Patient, Kalen, on the football field, #72

Sep 02, 2020 / Sports Medicine

The Story of Kalen’s Incredible Comeback

Advice from an MVP – “Don’t Give Up On Anything”

During his junior year at Lancaster High School, offensive left tackle Kalen and his teammates were practicing for the second-round high school football playoff game. Kalen noticed an unfamiliar formation from the defense, and during the chaos of the play, his leg was caught between the left offensive guard and the defensive end. “I pulled my leg out from the pile, and I was able to step at first, but with my next step, I felt several pops in my knee, and it hyperextended back,” says Kalen.

At first, Kalen and the trainers thought it would be okay with some ice, but as he changed clothes, the trainers discovered that his knee had swollen significantly. They realized that they needed a physician to examine his knee, so his mom took him to a nearby urgent care center. “They told us that the problem was a pinched nerve, but I had a feeling that there was more to my injury than that,” says Kalen. That’s when Kalen’s mom called the sports medicine clinic at Scottish Rite for Children. They helped Kalen with knee pain when he was younger, so she knew they could help him now.

Kalen’s mom called Scottish Rite the day he was injured and scheduled an appointment for the next day. During his appointment with pediatric orthopedic surgeon Philip L. Wilson, M.D., an X-ray showed no broken bones. “Kalen had significant injuries with anterior cruciate and lateral collateral ligament instability and loss of peroneal nerve function noted during his physical exam,” says Wilson “An MRI was our next step to assess all of the ligaments and other soft tissues inside and around the swollen joint.” 

After reviewing the MRI, Wilson informed Kalen he had indeed torn the multiple ligaments in his knee as well as the lateral hamstring muscle insertion when it hyperextended. It was confirmed that the peroneal nerve, a nerve that controls muscles lifting the foot, was severely stretched during the injury and it was unclear how well it would recover. “They compared me to Jaylon Smith with the Cowboys because he had a similar injury that he came back from, and that was fine, but I’m my own person, so I really wanted to see what I could do,” says Kalen.

The team provided a brace to stabilize his knee until surgery was appropriate. kalen-and-family-(1).jpegHe went to physical therapy to help with strength and range of motion in his knee. “They wanted to make sure that my leg was at a certain strength level before I had surgery,” says Kalen. “I feel like that was a good thing, so I didn’t go into surgery feeling too weak.” In some cases, like Kalen’s, orthopedic procedures need to be done at different times. Kalen was scheduled for two surgeries. His first surgery involved release of scar tissue surrounding the nerve, which was at a 90-degree kink, and reconstructing the lateral collateral and hamstring tendon, which was torn off the bone. After his first procedure, Kalen was back in physical therapy, working hard to strengthen and control his leg. Two months later, Kalen was back in the operating room for a reconstruction of his anterior cruciate ligament (ACL).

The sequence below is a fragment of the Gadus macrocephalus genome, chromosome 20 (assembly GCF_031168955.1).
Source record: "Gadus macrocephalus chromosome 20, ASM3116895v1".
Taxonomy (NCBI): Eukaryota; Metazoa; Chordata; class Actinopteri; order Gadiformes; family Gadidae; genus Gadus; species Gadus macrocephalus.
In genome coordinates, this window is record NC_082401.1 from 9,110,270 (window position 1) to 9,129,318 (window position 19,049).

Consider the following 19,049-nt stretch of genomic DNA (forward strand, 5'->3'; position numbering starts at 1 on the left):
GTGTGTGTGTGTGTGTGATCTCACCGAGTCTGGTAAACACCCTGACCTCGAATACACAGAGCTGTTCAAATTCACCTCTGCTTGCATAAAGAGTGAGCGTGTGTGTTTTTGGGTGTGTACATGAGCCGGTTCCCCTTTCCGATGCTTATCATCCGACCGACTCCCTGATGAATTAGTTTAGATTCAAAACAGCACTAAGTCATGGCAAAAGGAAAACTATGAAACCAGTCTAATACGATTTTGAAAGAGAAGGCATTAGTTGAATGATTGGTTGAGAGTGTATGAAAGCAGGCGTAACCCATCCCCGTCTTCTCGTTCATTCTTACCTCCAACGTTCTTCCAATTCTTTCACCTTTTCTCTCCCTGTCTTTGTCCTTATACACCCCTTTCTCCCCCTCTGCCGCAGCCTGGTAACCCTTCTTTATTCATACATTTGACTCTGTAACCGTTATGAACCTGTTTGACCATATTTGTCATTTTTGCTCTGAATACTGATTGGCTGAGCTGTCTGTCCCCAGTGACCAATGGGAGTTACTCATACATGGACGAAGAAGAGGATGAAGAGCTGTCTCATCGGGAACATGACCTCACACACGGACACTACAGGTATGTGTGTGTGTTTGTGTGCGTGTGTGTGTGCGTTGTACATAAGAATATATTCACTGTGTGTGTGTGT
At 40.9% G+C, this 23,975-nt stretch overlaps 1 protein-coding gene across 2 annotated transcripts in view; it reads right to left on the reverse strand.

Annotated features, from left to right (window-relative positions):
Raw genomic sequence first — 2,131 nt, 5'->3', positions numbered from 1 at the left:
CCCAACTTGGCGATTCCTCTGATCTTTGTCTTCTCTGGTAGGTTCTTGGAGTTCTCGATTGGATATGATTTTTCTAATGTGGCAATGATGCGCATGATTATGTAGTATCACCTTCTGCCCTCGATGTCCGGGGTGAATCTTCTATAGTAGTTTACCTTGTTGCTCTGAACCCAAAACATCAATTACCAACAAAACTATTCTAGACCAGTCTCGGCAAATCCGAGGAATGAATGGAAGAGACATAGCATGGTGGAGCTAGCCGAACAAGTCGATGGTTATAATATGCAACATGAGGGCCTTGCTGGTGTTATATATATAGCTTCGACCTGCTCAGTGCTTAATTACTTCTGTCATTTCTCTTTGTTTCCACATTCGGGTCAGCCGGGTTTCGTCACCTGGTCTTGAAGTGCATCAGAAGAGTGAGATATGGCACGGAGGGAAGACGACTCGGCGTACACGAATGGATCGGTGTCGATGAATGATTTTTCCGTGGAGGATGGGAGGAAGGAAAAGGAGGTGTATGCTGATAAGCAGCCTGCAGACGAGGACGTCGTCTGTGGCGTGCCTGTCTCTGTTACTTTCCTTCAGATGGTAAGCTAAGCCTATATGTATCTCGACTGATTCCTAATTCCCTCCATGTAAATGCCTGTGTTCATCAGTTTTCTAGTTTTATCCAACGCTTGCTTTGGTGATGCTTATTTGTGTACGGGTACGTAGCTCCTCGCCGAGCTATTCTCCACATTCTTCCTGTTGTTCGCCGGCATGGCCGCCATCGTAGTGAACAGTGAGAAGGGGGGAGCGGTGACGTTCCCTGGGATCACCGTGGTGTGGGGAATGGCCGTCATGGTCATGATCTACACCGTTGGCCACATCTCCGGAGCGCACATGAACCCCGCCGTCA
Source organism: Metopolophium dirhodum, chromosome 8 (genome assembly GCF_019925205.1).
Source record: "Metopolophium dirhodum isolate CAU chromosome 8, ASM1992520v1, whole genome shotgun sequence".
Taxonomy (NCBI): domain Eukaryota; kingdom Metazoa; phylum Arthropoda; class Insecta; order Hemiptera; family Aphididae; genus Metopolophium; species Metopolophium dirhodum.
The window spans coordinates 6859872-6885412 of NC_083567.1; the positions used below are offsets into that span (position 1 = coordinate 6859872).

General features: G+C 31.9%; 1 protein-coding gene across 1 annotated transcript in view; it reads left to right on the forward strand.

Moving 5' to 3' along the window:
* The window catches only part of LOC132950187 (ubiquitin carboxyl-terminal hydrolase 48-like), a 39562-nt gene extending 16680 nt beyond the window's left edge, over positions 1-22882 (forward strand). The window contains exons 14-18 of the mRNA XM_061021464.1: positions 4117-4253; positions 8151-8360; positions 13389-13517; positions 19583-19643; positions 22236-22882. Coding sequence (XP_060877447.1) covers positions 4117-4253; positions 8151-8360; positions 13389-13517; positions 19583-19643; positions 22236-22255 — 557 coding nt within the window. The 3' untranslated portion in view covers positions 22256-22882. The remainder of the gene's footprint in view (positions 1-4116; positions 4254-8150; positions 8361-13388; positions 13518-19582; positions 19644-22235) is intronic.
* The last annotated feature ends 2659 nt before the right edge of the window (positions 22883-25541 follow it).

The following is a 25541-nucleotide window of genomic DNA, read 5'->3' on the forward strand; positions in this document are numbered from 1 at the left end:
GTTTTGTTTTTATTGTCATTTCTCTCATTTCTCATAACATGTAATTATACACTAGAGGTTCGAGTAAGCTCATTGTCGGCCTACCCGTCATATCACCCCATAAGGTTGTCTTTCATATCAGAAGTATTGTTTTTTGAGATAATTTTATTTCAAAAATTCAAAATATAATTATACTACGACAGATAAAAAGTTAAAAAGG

Kalen continued physical therapy after his second surgery. He says it was tough at first, but he was motivated to push himself so he could return to his teammates. He also says his father kept him focused and helped him stay on the right path. Recovery and a safe return to contact sports can sometimes take a year, but Kalen returned in time to play two games his senior year at Lancaster, and to participate in one-on-ones with other teams. His hard work and determination paid off, as Kalen just started college at McMurry University in Abilene, where he was recruited to play offensive left tackle on the football team. “My experience taught me to never give up,” says Kalen. “It was hard, and there were moments when I felt down, but I had to keep my head up and push myself to work hard so I could come back.”

Kalen wants young athletes with similar injuries to know that they can never give up. “You can’t let it phase you. When you first get hurt, it’s going to be tough. You are going to feel sad that you can’t be out on the field to help your team, but you can still be there to support them and work with them as you are recovering. Don’t give up on anything.”

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